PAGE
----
- New Jersey could set a whole new legal-weed precedent
- The big economic news from China (not the Trump-Xi summit)
- Rickards on the cracks appearing in China’s “Great Wall of Debt”
- But don’t count China out: An update on its gold stash
- A down week for the Dow (gasp!)…
- “Specifics, please,” a reader implores… North Korea and U.S. real estate… and more!
“The year ahead could bring a whole new meaning to ‘Garden State,’” says our penny pot stock guru Ray Blanco. “That’s because the next state to legalize recreational marijuana could be New Jersey.”
As you might’ve heard, there was an election for governor of New Jersey on Tuesday. It was one of the least inspiring races since, well, the Trump-Clinton showdown last year.
The Republicans ran Lt. Gov. Kim Guadagno, a protégé of the scandal-scarred incumbent Chris Christie. The Democrats ran a former Goldman Sachs exec named Phil Murphy — which is appropriate since the last Democratic governor was also a former Goldman suit, Jon Corzine. No wonder turnout was a record-low 35%.
Murphy emerged the victor. “Murphy believes that marijuana should be legal for adults 21 years old or older,” Ray tells us, “and he’s promised to sign a legalization bill into law in the first 100 days of his term.
“That means by April, recreational pot could be legal in New Jersey,” Ray underscores. “Not long ago, that would have been unthinkable.”
Indeed. Christie, the departing governor, is an unreconstructed drug warrior. Earlier this year he called legalization supporters “crazy liberals” who want to “poison our kids.”
“At the end of the day, what we’re really seeing from Murphy here is a play for tax revenue,” Ray tells us.
The word “dire” doesn’t even begin to describe New Jersey’s financial state. Between its cash flow, its long-term debts, its ability to withstand the next recession and its pension obligations… the Mercatus Center ranks New Jersey’s finances dead last among the 50 states.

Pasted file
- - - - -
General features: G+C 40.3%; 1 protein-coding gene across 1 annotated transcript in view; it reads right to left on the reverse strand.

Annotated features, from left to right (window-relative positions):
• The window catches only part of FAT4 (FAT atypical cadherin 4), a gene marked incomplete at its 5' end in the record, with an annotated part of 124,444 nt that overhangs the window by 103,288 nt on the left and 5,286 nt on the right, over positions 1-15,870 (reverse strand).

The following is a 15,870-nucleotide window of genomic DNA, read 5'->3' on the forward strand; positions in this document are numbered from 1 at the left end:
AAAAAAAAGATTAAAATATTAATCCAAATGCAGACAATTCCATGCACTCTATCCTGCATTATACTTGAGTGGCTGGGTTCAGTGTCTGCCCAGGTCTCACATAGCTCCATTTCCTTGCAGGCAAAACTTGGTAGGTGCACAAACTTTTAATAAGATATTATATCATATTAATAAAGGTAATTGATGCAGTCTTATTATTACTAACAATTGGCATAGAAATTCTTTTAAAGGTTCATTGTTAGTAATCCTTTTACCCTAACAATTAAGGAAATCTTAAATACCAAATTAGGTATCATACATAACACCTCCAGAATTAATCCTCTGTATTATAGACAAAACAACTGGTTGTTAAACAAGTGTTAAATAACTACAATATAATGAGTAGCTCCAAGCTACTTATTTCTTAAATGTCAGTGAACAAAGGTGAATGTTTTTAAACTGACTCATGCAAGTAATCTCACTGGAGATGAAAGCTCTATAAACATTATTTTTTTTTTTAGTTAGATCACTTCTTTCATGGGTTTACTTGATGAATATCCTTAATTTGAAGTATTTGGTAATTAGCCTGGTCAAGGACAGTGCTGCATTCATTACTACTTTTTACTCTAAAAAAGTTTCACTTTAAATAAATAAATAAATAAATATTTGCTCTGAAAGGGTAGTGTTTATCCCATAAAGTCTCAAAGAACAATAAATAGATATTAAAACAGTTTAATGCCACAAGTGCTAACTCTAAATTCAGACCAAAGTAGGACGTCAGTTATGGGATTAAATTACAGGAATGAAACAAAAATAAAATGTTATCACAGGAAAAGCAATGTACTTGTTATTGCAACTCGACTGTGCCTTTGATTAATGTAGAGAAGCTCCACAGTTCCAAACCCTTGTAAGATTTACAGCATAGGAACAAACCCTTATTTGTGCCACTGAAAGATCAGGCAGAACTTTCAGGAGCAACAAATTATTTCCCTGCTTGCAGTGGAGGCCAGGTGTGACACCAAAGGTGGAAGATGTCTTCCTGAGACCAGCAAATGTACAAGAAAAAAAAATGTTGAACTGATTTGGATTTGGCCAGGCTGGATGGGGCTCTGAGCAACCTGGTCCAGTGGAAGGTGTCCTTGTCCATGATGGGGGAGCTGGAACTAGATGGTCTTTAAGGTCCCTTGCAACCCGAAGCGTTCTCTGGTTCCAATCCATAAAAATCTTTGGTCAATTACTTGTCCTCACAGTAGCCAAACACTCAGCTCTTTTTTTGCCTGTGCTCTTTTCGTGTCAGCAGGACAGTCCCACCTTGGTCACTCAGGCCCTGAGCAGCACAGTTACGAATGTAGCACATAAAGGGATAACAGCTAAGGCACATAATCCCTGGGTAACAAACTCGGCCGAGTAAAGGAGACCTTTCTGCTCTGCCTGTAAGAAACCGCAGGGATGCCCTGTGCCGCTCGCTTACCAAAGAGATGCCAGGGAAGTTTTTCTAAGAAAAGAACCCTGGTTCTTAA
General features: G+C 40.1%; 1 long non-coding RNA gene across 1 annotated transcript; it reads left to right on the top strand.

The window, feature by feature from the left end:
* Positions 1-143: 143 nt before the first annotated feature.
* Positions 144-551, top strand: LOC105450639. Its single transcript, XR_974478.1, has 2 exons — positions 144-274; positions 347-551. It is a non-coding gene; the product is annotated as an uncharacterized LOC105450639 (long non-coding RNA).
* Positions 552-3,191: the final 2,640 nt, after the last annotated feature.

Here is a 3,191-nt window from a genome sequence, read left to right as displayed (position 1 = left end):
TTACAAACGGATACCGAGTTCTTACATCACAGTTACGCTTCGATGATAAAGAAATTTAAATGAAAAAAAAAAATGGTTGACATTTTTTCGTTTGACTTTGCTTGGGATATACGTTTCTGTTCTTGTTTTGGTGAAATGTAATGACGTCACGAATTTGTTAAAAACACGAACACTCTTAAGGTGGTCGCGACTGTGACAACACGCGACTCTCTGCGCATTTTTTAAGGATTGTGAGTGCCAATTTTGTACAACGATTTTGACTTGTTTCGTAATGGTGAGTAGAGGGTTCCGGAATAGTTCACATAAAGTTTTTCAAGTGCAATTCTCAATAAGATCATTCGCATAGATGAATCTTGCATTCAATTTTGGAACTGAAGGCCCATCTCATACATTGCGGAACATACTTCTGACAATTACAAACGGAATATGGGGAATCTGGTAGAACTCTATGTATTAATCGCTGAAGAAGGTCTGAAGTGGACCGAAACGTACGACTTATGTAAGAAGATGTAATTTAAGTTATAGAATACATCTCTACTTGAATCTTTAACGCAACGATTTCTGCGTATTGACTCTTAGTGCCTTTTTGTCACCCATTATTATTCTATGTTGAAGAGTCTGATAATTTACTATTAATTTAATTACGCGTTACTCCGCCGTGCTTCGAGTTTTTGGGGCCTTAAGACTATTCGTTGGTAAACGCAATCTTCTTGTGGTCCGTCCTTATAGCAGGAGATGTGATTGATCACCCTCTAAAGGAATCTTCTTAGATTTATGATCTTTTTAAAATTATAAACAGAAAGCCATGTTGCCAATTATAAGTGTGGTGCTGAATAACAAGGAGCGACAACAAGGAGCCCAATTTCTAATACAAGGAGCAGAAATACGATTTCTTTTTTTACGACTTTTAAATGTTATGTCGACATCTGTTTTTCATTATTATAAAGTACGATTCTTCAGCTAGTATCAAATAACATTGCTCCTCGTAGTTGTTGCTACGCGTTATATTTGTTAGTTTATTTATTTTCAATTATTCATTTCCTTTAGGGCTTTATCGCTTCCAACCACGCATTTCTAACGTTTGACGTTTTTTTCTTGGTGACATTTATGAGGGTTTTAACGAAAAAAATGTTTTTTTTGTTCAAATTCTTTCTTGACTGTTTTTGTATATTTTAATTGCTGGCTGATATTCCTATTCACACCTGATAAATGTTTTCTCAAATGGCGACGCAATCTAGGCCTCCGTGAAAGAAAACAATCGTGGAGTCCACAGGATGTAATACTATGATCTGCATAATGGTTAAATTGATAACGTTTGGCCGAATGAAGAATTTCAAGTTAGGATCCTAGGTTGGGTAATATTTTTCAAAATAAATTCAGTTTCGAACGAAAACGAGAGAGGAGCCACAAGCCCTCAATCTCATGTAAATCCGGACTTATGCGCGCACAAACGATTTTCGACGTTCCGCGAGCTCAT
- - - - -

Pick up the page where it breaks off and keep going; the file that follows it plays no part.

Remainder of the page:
Thus legalized marijuana is part of a Murphy revenue-raising formula, along with higher taxes on corporations and millionaires. Says Ray: “A recent study showed that legal recreational marijuana could generate $300 million a year for the state’s coffers.
“More importantly, New Jersey could be the prototype for other neighboring states mulling over the possibility of legalizing weed,” Ray goes on.
So far, the eight states that have legalized recreational marijuana have all done so through referendum. New Jersey would be the first to do it through the legislature.
“If states like New York and Pennsylvania see piles of money rolling in without measurable negative side effects (as is the case in other locales that have legalized recreational weed), it’s only a matter of time before they follow suit,” Ray says.
“The tides of popular opinion on pot aren’t just turning. They’ve turned. And as legislation slowly catches up with the trend, you can expect to see some huge opportunities in pot stocks. The companies that already have proven track records in locales where weed is legal are going to have a massive leg up as new states come online.”
In other words, don’t think you’ve missed out on the big money from penny pot stocks. There’s a whole new profit wave coming. It’ll be like turning back the clock to when Colorado broke the mold a few years ago… and gains of 16,700% or better were there for the taking. Ray shows you the way at this link.
By day’s end, the Dow is likely to notch its first down week in eight weeks. The Big Board is adding on to yesterday’s losses — now at 23,421.
Granted, that’s down a not-so-whopping 0.6% from Wednesday’s record close, but as Greg Guenthner pointed out in this morning’s Rude Awakening, these days any kind of pullback feels like a crash.
Gold remains stuck in neutral at $1,284. Bitcoin has pulled back below $7,000 for the first time in a week, to $6,875.
The biggest economic news from China this week is not the summit between presidents Trump and Xi.
It is instead a warning from Zhou Xiaochuan, governor of China’s central bank. Published on the People’s Bank of China website, the article describes risks to the financial system — including some that are “hidden, complex, sudden, contagious and hazardous.”
“High leverage is the ultimate origin of macro financial vulnerability,” Zhou writes. “In sectors of the real economy, this is reflected as excessive debt, and in the financial system, this is reflected as credit that has been expanding too quickly.”
The buzz in Beijing is that Zhou is likely to retire soon. Guess he feels free to speak the truth now. Heh…
In any event, Zhou’s warning comes at a pivotal moment, says Jim Rickards: “The first cracks are starting to appear in China’s Great Wall of Debt.
“Chinese corporations have incurred dollar-denominated debts in the hundreds of billions of dollars, most of which are unpayable without subsidies from Beijing.”
Will China’s economy come crashing down because of looming defaults? “China’s debt-to-equity ratio is over 300%, far worse than the U.S.” says Jim… “and our debt in the United States is pretty hard to beat.”